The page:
Senators demand Jeff Bezos to stop selling fire hazard AmazonBasics products 

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Three Democratic Senators demanded Amazon.com. Inc (NASDAQ: AMZN) CEO Jeff Bezos to recall fire hazard AmazonBasics products after CNN reported that the e-commerce giant is still selling its defective products despite customers’ complaints.

In a letter to Bezos,  U.S. Senators Richard Blumenthal of Connecticut, Robert Menendez of New Jersey, and Edward Markey of Massachusetts told Bezos that Amazon “ignored consumer safety complaints” by continuing to sell AmazonBasics electronics “linked to fires,  explosions, smoking, melting, and physical harm to consumers and their property.”

CNN looked into more than 1,500 Amazon reviews and found that many AmazonBasics electronics including batteries, USB cords, surge protectors, phone chargers, paper shredder, power strips, batteries, and space heaters could be “potentially hazardous.”

The media outlet documented the e-commerce giant’s “failure to take action” on these very serious consumer complaints. For example, a consumer from Connecticut named Austin Parra suffered second-degree burns and throat injuries from breathing in smoke after his chair caught on fire from a defective AmazonBasics USB cord. Parra was sleeping when the incident happened in 2017.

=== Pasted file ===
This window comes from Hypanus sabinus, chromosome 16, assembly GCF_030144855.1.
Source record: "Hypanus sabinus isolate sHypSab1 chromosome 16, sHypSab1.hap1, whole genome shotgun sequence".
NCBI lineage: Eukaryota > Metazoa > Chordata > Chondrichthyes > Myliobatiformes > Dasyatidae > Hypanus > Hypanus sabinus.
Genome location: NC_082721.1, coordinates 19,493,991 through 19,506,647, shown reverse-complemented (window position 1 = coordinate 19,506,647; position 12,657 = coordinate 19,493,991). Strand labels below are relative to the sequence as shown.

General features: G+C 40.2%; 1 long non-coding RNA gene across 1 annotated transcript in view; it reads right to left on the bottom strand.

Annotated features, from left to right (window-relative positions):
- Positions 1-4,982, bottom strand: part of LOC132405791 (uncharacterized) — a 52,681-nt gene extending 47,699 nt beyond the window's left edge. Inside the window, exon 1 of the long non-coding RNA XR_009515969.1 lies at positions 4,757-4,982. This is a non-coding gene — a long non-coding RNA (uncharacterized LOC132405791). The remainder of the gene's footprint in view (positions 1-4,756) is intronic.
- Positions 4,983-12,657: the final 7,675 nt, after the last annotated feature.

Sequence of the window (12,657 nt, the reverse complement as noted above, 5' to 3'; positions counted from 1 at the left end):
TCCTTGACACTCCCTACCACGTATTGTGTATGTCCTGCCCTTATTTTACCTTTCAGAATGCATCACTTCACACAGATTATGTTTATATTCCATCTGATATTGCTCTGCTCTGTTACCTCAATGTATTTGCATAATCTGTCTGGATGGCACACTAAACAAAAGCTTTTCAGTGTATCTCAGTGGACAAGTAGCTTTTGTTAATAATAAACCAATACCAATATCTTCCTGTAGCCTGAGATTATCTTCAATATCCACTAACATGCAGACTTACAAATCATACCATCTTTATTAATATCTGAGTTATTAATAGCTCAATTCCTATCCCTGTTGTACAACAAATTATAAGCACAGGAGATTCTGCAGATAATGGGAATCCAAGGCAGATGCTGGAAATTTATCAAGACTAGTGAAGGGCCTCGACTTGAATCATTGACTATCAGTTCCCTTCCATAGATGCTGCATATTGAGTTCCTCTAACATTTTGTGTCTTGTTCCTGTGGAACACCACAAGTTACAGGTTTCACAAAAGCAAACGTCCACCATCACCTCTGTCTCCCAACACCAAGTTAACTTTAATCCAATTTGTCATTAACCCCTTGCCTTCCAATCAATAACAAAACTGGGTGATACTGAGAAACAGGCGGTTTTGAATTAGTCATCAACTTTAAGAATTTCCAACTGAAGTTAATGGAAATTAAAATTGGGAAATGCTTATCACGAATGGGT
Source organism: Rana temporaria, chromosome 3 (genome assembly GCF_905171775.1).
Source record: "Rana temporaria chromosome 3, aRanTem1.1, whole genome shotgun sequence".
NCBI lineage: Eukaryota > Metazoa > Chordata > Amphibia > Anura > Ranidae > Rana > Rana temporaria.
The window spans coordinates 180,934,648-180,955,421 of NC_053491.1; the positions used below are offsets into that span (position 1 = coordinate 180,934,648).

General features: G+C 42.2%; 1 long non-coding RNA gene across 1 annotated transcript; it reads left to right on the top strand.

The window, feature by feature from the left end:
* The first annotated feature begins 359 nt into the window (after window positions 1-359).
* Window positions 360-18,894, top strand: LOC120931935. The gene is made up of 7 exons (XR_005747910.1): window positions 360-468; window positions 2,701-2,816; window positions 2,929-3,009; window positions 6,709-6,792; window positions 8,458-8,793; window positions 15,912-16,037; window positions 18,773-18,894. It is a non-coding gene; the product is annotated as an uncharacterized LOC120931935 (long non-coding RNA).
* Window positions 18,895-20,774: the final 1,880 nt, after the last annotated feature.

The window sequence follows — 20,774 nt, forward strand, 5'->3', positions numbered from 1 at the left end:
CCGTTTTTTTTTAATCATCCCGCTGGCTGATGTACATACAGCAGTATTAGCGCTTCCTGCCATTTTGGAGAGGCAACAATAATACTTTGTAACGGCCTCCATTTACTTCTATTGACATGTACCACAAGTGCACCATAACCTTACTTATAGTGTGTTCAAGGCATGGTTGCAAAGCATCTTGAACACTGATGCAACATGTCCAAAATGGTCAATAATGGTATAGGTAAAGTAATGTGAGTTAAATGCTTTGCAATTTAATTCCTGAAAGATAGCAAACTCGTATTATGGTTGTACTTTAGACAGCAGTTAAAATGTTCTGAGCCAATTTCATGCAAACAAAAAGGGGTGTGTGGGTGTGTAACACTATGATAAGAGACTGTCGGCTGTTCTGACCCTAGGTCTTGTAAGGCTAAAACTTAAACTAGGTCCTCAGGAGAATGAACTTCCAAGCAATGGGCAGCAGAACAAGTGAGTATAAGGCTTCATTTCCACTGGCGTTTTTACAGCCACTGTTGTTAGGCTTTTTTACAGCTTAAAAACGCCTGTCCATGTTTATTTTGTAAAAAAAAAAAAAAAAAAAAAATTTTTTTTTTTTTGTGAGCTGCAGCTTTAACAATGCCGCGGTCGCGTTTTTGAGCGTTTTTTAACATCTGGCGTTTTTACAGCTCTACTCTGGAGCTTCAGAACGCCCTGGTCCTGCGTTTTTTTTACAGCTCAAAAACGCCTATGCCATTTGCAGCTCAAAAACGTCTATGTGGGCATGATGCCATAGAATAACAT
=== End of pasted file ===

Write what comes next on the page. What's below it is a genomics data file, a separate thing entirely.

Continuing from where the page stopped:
“Amazon must immediately stop selling [any] AmazonBasics products
that is defective” and “notify consumers that are in possession of these products,” the Senators wrote to Bezos.

They also demanded Bezos that Amazon must “work with the
U.S. Consumer Product Safety Commission (CPSC) to conduct swift and thorough recalls to remove these dangerous products from homes.”

Every business is legally required to immediately report any “potentially hazardous” items to the CPSC. The Commission then determines if an official recall is warranted. A company can initiate a voluntary recall, as well. And this is done with CPSC cooperation.

“Amazon must prioritize consumer safety over sales”

In the U.S., Amazon has publicly recalled only two AmazonBasics items. In 2018 the company received 53 reports of power banks overheating and there were 25 reports of a space heater that was overheating, sparking, or burning. In both cases, Amazon notified the CPSC and recalled the two items voluntarily. In 2019,  Parra filed a lawsuit, which was settled by Amazon.

The Senators noted that Amazon removed some of its hazardous products from its online marketplace. However, its “response to personal harm and property damage has far too often been inaction and silence.”

They urged Bezos that “Amazon must prioritize consumer safety over sales”  since people are shopping more online during the COVID-19 pandemic. 

Furthermore, the Senators wrote, “Given the significant risk to consumers, we request information on what steps Amazon is taking” to make the situation better.  They asked a litany of questions and requested a response from Amazon within 30 days.

In August 2019, Sen. Blumenthal and Menendez wrote a letter encouraging Amazon to strengthen its efforts to protect consumers from defective products that remain for sale on its platform. Their letter was prompted by a BuzzFeed article highly critical of the  “Amazon’s Choice” labeling of products.

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